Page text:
Groundbreaking work by the University of Newcastle postdoctoral researcher Dr Zamira Gibb, and her team of researchers is predicting stallion sperm quality at the time of breeding.
Dr Gibb works with the thoroughbred horse industry including the Hunter Valley Equine Research Centre and equine reproductive specialists, using natural methods to improve fertility and improve reproductive outcomes, with a focus on stallions.
“Thoroughbred horses are selected for breeding on the basis of pedigree and athletic performance as opposed to reproductive traits and therefore, like humans, are not subjected to selection pressure for fertility,” said Dr Gibb.
“This has resulted in equine and human populations with significantly lower per cycle conception rates than other species.”
Thanks to funding from AgriFutures Australia, Dr Gibb and her team at the University of Newcastle have been trialling a device which allows a test to be performed on-farm which is a greater predictor of the success of a cover than conventional methods.
This is how it works. At the time of cover, the stallion handler captures a drop of semen which is known in scientific terms as the “post coital urethral sample”, or on-farm as a ‘dismount sample’, in a warm cup. Dr Gibb and her team have developed a device into which this droplet is placed to assess the sperm’s characteristics to show the likelihood of pregnancy.
“Previously, the shape or motility of the sperm cells were used as a predictor of fertility, but we have shown that the defining important factor is sperm metabolic activity in a dismount semen sample which helps identify breedings, or covers, which are unlikely to produce a pregnancy,” said Dr Gibb
“This is really important because it allows managers to schedule the mare to be rebred on the same cycle to increase the chance of a positive pregnancy outcome. By increasing per cycle conception rates, mares will conceive earlier in the breeding season, resulting in earlier foals which will attract higher prices at yearling sales and be more competitive in age-related races.”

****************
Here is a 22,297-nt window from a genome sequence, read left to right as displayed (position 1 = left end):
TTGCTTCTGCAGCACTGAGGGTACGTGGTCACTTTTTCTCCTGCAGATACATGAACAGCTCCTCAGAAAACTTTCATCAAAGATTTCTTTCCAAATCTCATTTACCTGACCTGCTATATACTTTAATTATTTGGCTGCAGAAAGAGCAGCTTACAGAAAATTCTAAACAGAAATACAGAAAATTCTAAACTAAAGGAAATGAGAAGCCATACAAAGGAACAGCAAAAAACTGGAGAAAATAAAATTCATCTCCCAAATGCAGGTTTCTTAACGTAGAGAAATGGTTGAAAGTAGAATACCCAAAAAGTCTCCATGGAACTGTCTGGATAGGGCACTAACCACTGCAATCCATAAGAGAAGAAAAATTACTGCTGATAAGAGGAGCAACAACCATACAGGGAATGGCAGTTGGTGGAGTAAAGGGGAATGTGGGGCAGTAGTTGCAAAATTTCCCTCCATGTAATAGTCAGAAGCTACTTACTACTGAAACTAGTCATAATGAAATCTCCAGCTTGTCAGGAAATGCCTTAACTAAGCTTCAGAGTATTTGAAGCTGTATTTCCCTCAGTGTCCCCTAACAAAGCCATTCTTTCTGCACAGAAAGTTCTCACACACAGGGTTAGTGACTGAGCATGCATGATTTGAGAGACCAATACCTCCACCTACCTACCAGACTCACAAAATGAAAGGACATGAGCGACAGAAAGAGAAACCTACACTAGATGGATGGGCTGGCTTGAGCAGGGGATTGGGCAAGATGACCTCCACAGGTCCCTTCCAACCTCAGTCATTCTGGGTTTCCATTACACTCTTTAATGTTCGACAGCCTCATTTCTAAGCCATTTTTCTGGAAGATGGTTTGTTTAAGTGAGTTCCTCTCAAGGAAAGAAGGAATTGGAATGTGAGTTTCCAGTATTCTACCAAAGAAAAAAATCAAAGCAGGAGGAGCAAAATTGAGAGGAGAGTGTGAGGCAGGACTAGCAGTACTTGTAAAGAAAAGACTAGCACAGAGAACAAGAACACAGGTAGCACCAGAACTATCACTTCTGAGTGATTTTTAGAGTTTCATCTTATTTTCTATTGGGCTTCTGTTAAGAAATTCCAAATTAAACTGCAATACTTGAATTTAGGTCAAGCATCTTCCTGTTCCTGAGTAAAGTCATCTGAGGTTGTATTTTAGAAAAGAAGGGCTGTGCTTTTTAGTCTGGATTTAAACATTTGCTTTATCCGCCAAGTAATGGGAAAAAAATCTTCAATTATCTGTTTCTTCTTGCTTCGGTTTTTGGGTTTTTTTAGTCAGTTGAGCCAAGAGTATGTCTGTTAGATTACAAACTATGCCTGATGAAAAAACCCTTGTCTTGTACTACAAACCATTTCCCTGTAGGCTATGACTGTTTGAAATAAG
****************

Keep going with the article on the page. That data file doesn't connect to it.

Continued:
Dr Gibb’s work has also been influenced by Laureate Professor John Aitken, the Director of the University of Newcastle’s Priority Research Centre for Reproductive Science, who asked her to head up a new team in horse fertility while she was in her last year of her PhD.
“Professor Aitken is one of the world’s leaders in human sperm research and although not translating directly due to differences in metabolic processes between horse and human sperm, working alongside a world leader in human fertility has been a great advantage for the horse fertility team,” said Dr Gibb.
“We are gaining invaluable insights into the basic biology of stallion sperm metabolism and this information is key in guiding our research and delivering key findings for the industry both here and internationally.”
Research shows external factors such as environmental fluctuations and changes to management practices also play a part in falling fertility rates.
Dr Gibb said the research team has also looked holistically at improving horse health by considering external changes such as reducing temperature levels for both stallions and mares.
“Like us, horses get stressed with extended periods of intense heat so something as simple as installing misters at the hottest part of the day, can improve fertility,” said Dr Gibb.
One of the aims of the Thoroughbred Horses Program is to assist the thoroughbred horse industry by developing collaborative strategies to improve breeding outcomes in a safe and sustainable way.
It is hoped the device will become an invaluable tool for use in research and will be as well used as a microscope or flow cytometer, a device which measures the characteristics of cells.
The next step is the development of a device which can be used by general farm staff.
“We are now ready to construct prototype devices and disseminate them to partner farms for testing,” said Dr Gibb.